Common Sense vs. Psychology
According to the English Encarta Dictionary psychology is the scientific study of the human mind and mental states, and of human and animal behaviour, while common sense is defined as a sound practical judgement derived from experience rather than study. It is evident from the two contrasting definitions that common sense and psychology are not one in the same (that is not to say that they have no relation to each other). Psychology is science based and looks for evidentiary support to validate theories and hypothesises. It also tries to take into account as many factors as possible when doing so like, for example, personality factors. Common sense on the other hand does not take into account such factors, so in cases where common sense logic cannot apply one will either attempt to find another rational, common sense explanation or one concludes that the situation simply does not make sense and one accepts it as an anomaly. The science behind psychology helps to find explanations and conclusions that are consistent and predictive unlike the inconsistency of common sense.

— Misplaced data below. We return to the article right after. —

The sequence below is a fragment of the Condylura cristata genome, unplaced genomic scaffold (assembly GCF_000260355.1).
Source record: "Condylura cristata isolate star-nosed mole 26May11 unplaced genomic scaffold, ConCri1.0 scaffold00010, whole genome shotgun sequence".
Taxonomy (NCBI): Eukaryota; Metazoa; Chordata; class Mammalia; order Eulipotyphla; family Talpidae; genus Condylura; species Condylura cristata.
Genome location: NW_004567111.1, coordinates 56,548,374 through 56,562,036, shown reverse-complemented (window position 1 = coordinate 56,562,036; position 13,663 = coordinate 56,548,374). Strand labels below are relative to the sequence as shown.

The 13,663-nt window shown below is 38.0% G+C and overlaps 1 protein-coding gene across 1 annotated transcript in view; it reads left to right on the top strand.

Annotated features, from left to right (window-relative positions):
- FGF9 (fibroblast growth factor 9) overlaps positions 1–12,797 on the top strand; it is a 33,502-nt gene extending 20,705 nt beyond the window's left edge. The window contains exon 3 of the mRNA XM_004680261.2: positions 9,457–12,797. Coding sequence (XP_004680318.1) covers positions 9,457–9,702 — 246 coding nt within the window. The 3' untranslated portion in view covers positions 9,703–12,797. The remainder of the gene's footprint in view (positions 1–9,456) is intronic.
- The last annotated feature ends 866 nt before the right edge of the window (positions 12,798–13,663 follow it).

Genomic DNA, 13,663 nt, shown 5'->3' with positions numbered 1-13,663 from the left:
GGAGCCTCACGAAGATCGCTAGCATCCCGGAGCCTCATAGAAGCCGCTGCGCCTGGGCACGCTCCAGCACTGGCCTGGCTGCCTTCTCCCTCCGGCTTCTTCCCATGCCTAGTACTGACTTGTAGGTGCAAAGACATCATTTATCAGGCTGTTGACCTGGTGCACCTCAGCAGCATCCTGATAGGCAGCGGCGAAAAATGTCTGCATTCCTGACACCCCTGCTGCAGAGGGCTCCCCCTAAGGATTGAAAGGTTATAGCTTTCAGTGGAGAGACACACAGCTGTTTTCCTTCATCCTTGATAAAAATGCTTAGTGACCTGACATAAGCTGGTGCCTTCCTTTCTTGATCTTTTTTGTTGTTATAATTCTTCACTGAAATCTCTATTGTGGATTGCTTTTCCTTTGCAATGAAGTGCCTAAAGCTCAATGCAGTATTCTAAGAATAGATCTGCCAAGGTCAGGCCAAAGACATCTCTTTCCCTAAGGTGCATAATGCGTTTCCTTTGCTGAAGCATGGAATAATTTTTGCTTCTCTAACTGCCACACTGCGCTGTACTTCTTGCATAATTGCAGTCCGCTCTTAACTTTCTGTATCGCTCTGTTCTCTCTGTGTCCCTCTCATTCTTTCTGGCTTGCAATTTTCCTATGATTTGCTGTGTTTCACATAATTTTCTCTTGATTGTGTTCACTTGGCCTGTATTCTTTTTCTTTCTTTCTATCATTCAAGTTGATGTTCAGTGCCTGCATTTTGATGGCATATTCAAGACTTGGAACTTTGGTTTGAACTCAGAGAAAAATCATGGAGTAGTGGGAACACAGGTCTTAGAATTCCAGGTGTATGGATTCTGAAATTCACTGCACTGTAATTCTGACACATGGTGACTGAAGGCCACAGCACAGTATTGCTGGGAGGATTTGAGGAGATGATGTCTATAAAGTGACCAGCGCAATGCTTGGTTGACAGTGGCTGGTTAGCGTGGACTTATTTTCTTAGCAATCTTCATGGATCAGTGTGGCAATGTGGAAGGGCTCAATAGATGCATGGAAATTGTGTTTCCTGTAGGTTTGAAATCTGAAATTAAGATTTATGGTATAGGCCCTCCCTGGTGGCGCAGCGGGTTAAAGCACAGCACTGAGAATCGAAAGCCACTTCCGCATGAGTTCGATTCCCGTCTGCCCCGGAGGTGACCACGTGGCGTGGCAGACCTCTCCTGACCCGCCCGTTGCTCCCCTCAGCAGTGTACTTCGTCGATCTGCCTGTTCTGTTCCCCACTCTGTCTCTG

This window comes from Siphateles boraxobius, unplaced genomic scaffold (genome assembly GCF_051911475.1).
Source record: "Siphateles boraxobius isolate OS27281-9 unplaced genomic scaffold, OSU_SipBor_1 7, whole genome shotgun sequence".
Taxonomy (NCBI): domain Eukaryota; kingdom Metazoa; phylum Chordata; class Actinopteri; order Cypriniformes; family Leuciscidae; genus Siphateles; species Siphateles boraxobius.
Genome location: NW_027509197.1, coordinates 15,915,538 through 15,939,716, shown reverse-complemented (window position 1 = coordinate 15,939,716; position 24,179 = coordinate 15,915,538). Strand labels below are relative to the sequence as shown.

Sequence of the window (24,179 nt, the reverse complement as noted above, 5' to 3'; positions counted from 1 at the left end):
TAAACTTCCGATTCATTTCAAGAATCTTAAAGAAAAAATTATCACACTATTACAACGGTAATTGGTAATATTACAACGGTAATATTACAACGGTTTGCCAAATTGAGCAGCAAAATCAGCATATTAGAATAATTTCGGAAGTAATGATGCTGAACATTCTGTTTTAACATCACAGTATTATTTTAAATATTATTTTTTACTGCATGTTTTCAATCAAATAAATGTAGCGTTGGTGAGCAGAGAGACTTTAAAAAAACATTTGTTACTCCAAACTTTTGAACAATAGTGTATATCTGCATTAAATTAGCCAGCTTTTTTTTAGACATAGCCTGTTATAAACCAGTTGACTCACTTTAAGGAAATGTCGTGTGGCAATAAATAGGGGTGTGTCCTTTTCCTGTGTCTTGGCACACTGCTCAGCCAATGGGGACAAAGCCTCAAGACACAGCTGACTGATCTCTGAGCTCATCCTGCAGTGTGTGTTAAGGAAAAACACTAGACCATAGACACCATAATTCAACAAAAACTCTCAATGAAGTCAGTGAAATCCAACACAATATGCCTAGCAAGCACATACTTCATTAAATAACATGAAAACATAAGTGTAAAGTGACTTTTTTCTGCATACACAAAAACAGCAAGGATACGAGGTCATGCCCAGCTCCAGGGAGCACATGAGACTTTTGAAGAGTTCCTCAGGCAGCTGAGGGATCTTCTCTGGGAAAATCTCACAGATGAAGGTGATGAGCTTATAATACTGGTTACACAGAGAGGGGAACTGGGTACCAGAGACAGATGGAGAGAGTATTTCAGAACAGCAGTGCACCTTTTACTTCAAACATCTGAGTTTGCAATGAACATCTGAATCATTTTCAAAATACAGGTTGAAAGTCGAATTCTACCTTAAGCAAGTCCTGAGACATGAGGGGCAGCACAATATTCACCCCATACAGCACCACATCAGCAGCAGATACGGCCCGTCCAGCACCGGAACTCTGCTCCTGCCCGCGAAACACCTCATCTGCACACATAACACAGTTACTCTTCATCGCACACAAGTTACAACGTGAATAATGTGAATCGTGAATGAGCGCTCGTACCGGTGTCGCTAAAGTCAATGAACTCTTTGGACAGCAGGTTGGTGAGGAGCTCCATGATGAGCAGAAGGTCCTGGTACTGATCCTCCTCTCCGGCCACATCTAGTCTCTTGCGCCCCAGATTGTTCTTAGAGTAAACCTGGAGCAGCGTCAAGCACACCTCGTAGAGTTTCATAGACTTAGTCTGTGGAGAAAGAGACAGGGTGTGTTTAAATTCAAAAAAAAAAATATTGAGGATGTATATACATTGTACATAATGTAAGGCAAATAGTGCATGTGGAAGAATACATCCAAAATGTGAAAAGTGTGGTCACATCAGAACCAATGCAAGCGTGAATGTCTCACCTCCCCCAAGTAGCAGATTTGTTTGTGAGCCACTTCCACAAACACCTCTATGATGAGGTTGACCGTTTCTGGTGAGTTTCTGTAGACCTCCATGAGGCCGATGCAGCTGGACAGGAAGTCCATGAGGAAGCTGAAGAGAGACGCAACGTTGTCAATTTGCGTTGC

Common sense consists of what people in common would agree on as their common understanding of something. There is no scientific support behind this supposed knowledge as it is often nothing more than a general consensus. Common sense can often be contradictory of itself for example “birds of a feather flock together” and “opposites attract”. Merely by looking into commonsensical proverbs such as these it is apparent that common sense is fickle and commonly used only to explain behaviours that are otherwise inexplicable. As well as being inconsistent common sense often works on hindsight rather than fact.
Though there are many distinctions between psychology and common sense it cannot be denied that the two do intersect with one another. In situations where behaviour is difficult to comprehend at face value, psychology will not simply attach an assumptive...
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